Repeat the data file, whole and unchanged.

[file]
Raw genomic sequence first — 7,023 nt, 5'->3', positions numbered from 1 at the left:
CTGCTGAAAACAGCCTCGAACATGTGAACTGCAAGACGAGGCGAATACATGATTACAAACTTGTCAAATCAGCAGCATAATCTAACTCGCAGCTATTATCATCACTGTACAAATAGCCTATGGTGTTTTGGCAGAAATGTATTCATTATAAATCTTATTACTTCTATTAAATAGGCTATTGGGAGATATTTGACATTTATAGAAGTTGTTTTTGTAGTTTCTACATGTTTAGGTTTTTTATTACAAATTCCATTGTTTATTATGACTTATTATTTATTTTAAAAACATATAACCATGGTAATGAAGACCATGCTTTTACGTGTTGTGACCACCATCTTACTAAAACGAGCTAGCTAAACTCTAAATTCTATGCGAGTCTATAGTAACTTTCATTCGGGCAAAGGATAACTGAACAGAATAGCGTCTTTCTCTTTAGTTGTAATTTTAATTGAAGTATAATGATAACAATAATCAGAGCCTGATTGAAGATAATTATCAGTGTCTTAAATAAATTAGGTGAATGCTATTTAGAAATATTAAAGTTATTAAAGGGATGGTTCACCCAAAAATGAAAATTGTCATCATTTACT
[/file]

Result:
Raw genomic sequence first — 7,023 nt, 5'->3', positions numbered from 1 at the left:
CTGCTGAAAACAGCCTCGAACATGTGAACTGCAAGACGAGGCGAATACATGATTACAAACTTGTCAAATCAGCAGCATAATCTAACTCGCAGCTATTATCATCACTGTACAAATAGCCTATGGTGTTTTGGCAGAAATGTATTCATTATAAATCTTATTACTTCTATTAAATAGGCTATTGGGAGATATTTGACATTTATAGAAGTTGTTTTTGTAGTTTCTACATGTTTAGGTTTTTTATTACAAATTCCATTGTTTATTATGACTTATTATTTATTTTAAAAACATATAACCATGGTAATGAAGACCATGCTTTTACGTGTTGTGACCACCATCTTACTAAAACGAGCTAGCTAAACTCTAAATTCTATGCGAGTCTATAGTAACTTTCATTCGGGCAAAGGATAACTGAACAGAATAGCGTCTTTCTCTTTAGTTGTAATTTTAATTGAAGTATAATGATAACAATAATCAGAGCCTGATTGAAGATAATTATCAGTGTCTTAAATAAATTAGGTGAATGCTATTTAGAAATATTAAAGTTATTAAAGGGATGGTTCACCCAAAAATGAAAATTGTCATCATTTACT